A watchdog is raising concerns that some of the money the U.S. is spending to pay the salaries of police officers in Afghanistan may be going to non-existent “ghost workers.”
John F. Sopko, the special inspector general for Afghanistan Reconstruction, wrote in a letter last month to U.S. military officials in Afghanistan that the possibility of “ghost workers” was raised several times during his most recent trip to the country, and during discussions with European Union officials.
Sopko said he wants to get to the bottom of the rumors, and noted he has been encouraged by discussions with officials in Afghanistan to address the concerns.
However, Sopko said more action must be taken to determine how exactly American money is flowing through the Afghan banking system and into the salaries of their police force.
“If there is significant ghost payrolling or other mismanagement of these funds, it is not only a waste of money, but reliance on inaccurate (Afghan National Police) numbers could undermine U.S. transition planning as we continue to withdraw troops from Afghanistan,” he wrote.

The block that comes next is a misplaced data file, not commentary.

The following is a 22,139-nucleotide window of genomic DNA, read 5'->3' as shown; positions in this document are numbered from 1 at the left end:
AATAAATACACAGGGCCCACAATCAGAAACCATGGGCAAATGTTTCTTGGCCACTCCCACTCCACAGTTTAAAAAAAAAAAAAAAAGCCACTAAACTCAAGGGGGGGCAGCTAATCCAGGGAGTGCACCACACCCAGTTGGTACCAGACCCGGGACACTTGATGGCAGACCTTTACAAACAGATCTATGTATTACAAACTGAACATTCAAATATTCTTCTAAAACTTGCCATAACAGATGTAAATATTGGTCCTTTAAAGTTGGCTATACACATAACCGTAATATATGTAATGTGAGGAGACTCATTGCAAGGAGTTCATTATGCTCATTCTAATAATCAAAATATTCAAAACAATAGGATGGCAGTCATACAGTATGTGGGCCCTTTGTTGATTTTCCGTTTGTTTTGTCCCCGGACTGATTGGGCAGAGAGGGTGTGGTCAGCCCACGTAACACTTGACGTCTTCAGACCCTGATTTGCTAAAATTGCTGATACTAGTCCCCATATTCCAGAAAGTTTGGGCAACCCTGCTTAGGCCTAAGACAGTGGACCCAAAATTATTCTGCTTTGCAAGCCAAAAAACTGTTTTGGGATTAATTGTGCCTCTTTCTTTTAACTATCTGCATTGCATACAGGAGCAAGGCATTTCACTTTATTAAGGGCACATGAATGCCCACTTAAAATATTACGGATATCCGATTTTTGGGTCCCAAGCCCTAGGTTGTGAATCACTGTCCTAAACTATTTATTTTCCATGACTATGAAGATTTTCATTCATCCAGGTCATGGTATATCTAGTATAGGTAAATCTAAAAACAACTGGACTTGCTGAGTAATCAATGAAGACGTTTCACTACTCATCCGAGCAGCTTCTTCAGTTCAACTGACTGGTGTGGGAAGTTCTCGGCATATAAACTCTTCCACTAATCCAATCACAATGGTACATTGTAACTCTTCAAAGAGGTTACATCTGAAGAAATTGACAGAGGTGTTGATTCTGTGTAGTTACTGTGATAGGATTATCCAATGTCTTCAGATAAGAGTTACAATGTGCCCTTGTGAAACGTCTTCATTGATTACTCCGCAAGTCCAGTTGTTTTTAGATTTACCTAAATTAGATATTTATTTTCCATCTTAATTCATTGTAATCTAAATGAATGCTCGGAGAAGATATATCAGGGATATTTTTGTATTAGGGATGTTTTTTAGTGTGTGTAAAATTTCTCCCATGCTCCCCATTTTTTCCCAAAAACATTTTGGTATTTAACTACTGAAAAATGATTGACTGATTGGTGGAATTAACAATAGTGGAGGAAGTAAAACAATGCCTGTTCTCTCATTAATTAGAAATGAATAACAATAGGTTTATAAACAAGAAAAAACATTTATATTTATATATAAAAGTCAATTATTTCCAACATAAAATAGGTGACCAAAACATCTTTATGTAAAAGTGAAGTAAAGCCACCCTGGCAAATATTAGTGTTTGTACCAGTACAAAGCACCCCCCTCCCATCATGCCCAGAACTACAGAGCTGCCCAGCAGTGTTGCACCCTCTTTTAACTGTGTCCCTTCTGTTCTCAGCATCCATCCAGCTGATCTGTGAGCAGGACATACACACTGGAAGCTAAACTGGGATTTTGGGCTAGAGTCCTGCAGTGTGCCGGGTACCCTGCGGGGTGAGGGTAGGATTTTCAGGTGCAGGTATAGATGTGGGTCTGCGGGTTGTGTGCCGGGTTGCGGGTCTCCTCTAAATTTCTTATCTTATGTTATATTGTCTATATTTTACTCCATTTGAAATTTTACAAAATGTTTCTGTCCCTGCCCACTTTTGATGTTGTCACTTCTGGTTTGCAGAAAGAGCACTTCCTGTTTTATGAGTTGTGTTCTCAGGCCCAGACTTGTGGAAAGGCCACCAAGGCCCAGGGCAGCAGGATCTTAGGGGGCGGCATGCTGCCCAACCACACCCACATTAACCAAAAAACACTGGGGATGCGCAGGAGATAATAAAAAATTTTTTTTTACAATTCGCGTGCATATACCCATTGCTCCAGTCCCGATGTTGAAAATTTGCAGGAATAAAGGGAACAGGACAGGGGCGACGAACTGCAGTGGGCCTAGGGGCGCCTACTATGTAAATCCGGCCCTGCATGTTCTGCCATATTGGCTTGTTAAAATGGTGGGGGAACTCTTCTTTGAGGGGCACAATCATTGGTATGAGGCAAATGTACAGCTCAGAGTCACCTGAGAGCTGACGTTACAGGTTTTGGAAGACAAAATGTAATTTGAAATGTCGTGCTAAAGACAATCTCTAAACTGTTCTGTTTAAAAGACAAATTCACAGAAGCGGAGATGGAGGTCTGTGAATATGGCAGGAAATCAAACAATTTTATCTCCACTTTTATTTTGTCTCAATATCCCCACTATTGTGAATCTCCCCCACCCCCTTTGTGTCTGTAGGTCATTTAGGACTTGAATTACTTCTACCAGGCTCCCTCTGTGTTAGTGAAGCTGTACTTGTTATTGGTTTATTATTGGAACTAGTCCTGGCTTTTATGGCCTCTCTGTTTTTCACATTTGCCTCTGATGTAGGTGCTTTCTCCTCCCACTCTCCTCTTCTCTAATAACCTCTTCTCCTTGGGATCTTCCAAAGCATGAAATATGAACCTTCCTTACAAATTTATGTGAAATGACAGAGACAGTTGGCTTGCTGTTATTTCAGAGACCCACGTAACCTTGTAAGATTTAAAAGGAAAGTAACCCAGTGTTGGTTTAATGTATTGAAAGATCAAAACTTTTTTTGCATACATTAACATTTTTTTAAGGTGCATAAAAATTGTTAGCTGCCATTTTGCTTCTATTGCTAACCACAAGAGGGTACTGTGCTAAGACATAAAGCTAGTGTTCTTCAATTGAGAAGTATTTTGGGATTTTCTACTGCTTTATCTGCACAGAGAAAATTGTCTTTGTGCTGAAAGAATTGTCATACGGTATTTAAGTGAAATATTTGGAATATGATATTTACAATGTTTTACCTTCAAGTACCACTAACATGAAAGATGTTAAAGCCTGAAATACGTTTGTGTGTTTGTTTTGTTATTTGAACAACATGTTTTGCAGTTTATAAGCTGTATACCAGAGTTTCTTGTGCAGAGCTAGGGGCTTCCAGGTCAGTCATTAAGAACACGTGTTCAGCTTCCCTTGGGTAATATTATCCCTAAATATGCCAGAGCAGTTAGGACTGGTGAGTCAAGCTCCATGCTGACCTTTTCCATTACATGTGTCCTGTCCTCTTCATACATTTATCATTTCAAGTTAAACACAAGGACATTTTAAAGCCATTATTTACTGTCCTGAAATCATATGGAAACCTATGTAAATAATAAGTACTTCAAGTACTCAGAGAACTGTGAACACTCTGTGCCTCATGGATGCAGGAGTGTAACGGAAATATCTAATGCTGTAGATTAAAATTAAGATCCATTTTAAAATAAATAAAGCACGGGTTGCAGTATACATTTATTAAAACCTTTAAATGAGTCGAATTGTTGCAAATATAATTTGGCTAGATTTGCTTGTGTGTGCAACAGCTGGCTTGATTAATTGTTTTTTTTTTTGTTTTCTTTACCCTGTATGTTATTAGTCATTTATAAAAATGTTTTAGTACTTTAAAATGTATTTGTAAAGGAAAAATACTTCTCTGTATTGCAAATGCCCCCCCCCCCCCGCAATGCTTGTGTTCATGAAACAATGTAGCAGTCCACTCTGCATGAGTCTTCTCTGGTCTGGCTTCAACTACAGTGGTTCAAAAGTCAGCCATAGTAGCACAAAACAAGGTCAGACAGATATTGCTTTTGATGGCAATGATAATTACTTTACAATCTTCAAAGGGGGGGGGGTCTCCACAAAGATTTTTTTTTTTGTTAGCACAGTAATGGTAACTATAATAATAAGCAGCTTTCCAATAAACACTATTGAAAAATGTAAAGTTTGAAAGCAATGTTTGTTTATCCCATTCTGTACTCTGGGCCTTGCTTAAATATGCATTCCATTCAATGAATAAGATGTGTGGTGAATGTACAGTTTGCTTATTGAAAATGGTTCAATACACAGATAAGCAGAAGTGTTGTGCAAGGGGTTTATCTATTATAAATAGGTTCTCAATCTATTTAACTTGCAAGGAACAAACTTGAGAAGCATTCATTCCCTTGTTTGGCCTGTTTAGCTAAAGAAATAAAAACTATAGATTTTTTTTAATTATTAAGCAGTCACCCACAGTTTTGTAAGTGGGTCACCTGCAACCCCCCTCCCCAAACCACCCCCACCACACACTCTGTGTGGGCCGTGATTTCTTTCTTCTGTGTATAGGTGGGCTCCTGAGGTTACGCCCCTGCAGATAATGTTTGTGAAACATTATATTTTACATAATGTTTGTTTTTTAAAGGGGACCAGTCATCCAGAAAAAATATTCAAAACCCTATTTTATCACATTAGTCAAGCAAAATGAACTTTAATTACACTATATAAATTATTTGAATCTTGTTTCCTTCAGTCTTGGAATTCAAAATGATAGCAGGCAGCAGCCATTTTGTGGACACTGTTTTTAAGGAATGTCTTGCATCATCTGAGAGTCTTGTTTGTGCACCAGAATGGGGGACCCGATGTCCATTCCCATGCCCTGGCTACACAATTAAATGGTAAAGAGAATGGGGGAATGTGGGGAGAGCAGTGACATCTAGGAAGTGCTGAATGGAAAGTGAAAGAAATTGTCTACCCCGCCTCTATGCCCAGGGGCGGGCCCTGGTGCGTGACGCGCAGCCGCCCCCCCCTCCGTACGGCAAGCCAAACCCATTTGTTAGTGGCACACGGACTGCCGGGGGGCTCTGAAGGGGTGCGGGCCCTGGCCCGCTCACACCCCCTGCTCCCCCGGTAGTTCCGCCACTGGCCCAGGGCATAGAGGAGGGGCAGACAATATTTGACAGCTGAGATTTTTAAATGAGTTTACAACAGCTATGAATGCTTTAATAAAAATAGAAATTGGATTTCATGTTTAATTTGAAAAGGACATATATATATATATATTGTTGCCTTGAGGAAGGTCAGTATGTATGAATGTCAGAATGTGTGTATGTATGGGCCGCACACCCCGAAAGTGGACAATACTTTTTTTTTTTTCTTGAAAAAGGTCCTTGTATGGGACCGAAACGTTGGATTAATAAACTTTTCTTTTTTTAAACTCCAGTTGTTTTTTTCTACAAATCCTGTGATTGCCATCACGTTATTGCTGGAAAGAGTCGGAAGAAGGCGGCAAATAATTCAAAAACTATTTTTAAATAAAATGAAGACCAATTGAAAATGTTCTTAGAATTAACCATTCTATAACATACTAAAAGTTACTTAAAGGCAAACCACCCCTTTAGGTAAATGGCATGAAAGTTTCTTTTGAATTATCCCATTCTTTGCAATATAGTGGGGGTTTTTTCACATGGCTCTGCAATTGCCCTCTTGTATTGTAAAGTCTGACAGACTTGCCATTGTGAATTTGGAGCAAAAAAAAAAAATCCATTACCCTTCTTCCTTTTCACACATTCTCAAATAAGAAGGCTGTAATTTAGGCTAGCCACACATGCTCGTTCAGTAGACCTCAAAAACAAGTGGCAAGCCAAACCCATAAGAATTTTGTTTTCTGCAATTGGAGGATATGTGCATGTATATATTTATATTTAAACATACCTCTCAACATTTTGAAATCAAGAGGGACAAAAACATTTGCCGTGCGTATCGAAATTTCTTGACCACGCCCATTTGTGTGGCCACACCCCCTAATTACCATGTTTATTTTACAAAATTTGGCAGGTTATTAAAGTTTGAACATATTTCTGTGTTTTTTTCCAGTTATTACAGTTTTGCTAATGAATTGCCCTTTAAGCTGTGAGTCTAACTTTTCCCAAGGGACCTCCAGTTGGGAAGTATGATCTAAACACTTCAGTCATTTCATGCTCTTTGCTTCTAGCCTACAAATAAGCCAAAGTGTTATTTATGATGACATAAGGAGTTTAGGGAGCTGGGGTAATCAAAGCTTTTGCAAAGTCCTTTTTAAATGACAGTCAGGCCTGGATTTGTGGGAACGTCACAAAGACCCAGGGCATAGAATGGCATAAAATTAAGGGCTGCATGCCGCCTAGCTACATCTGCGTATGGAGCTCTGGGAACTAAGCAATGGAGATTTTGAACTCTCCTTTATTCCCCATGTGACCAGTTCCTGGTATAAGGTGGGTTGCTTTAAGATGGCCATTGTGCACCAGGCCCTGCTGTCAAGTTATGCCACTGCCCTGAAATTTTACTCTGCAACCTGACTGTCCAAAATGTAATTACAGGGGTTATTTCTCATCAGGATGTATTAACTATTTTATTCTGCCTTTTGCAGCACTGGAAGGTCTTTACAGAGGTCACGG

Sopko asked the officials to provide him with updates on any evidence of “ghostworking” or other financial mismanagement in Afghanistan, and also asked the U.S. officials to coordinate with other donors to the Afghan trust fund to see if they have identified fraud as well.
In response, U.S. Army Major General Kevin Wendel, the head of the Combined Security Transition Command for Afghanistan, wrote a letter to Sopko saying they have not found evidence anyone has ever knowingly funneled money to a “ghost worker.”
“Our review of the payroll process is not complete, and we are continuing to work diligently with both ministries to establish personnel and resource accountability as automated systems are fully deployed,” he wrote.
Wendel said they are working with the Department of Defense inspector general to further investigate the payroll and the flow of U.S. funds.